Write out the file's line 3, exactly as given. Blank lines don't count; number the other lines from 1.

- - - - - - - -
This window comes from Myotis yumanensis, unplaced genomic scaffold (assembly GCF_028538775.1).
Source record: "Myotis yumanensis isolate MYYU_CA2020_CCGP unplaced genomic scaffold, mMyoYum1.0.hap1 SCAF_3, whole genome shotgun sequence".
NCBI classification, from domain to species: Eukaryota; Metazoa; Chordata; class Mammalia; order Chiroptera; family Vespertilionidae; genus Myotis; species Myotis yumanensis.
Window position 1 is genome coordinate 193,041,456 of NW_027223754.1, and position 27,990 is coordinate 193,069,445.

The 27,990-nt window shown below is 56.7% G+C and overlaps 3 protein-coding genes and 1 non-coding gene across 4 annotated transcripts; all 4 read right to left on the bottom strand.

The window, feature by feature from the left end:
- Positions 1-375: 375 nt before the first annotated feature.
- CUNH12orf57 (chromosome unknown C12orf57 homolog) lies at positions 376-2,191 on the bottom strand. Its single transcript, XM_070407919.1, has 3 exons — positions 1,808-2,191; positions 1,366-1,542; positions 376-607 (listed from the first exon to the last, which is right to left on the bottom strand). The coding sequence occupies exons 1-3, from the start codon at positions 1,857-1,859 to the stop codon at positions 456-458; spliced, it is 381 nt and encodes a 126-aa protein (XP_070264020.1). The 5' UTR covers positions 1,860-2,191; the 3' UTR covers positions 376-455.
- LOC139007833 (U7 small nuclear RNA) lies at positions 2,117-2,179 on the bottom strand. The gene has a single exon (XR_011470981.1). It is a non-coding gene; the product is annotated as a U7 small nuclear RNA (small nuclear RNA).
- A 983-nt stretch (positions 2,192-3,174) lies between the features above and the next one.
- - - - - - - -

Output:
NCBI classification, from domain to species: Eukaryota; Metazoa; Chordata; class Mammalia; order Chiroptera; family Vespertilionidae; genus Myotis; species Myotis yumanensis.